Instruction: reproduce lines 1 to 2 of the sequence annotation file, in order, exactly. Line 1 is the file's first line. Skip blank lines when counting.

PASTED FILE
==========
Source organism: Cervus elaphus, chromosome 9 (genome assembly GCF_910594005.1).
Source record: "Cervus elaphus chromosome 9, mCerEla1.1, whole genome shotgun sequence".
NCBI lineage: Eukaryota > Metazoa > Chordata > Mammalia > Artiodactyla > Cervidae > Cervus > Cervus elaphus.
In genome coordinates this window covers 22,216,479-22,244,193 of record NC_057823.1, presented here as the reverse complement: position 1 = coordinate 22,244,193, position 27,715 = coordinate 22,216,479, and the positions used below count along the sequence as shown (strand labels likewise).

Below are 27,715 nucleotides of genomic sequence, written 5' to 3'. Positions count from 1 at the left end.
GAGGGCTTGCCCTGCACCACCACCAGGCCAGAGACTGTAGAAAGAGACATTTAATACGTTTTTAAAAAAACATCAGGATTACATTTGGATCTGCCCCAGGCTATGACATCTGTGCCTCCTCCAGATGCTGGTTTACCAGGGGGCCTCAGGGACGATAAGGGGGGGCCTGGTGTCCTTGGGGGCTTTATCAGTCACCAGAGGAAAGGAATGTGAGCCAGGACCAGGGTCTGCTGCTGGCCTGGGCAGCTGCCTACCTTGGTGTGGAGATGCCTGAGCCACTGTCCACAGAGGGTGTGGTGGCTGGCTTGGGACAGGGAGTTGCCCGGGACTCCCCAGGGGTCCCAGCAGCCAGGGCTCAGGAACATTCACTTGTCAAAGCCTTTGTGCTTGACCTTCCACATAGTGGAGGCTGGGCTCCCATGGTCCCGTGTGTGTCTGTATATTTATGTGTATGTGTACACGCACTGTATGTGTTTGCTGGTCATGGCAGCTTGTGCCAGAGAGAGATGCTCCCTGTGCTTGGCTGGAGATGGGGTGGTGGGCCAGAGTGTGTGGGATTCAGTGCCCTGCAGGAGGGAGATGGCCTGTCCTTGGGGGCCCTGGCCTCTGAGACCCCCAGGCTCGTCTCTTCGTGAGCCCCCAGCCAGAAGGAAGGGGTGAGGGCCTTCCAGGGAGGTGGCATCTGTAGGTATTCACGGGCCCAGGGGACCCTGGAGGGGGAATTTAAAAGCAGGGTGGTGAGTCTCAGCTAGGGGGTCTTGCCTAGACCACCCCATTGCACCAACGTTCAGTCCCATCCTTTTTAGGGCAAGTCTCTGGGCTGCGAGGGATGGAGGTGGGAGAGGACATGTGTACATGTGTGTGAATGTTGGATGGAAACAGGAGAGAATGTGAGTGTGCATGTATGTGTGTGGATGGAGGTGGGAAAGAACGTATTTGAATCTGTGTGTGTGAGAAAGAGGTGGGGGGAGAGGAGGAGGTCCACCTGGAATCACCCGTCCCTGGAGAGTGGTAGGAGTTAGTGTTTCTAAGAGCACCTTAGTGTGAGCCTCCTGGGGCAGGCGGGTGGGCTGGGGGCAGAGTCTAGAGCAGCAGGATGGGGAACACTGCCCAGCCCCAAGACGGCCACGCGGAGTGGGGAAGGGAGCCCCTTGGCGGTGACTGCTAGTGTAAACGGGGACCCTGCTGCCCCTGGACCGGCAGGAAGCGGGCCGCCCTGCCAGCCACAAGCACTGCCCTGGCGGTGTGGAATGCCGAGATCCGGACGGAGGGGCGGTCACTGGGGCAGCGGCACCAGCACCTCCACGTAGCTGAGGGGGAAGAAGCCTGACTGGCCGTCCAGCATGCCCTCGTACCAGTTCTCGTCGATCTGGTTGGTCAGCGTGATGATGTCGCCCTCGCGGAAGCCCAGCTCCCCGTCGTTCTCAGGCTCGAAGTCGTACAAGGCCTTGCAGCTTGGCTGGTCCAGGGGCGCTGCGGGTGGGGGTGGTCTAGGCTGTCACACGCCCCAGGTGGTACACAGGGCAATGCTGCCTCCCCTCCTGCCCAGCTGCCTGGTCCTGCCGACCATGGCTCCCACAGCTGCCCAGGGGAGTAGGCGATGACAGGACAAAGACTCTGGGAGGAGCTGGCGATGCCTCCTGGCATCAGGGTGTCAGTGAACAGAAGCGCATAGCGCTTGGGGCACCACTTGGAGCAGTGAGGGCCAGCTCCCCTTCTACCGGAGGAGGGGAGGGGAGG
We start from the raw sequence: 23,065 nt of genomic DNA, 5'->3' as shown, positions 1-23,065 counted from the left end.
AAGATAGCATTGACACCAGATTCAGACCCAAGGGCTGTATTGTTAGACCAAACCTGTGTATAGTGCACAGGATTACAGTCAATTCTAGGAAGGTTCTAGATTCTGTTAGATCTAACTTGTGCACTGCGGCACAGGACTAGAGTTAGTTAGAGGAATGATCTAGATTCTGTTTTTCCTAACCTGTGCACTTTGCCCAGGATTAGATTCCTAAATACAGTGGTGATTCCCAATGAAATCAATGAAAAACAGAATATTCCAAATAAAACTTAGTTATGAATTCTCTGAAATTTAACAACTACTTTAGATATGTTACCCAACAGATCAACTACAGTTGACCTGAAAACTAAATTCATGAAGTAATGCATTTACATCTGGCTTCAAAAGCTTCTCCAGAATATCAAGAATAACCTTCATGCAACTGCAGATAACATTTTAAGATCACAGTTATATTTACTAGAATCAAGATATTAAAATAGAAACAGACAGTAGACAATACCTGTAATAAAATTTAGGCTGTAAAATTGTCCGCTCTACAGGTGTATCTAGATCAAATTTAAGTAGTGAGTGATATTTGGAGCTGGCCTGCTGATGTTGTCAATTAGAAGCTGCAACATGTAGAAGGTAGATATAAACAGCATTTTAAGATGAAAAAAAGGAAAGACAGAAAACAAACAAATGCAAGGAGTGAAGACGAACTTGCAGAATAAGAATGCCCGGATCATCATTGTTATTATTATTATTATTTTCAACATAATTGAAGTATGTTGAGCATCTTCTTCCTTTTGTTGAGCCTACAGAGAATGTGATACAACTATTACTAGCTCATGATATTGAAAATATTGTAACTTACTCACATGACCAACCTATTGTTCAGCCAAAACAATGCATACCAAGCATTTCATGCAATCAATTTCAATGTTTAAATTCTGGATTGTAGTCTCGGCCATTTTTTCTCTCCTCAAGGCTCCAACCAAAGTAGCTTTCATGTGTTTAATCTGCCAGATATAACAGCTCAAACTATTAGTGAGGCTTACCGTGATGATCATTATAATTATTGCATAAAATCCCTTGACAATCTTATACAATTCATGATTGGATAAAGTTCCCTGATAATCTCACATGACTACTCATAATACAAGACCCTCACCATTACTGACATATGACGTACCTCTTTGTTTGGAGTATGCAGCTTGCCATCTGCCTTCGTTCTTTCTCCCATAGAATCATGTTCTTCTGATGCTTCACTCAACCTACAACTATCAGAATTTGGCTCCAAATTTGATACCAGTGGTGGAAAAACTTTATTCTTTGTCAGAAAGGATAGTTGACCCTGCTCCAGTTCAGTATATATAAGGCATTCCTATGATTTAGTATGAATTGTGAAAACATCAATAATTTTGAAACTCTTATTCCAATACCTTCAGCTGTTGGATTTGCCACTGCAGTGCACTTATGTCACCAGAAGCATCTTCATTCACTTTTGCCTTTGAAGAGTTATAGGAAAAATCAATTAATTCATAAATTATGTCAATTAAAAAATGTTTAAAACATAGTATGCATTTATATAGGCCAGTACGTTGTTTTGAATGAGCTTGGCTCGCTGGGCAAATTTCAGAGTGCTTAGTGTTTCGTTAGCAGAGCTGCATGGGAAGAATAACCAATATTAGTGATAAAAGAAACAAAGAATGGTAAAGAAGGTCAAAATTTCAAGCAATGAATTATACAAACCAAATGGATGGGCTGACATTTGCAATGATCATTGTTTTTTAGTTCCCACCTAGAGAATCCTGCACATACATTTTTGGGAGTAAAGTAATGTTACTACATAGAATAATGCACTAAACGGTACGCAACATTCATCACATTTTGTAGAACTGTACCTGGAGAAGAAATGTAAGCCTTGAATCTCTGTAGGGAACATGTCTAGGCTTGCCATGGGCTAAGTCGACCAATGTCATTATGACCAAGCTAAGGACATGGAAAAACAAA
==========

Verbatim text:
Source organism: Cervus elaphus, chromosome 9 (genome assembly GCF_910594005.1).
Source record: "Cervus elaphus chromosome 9, mCerEla1.1, whole genome shotgun sequence".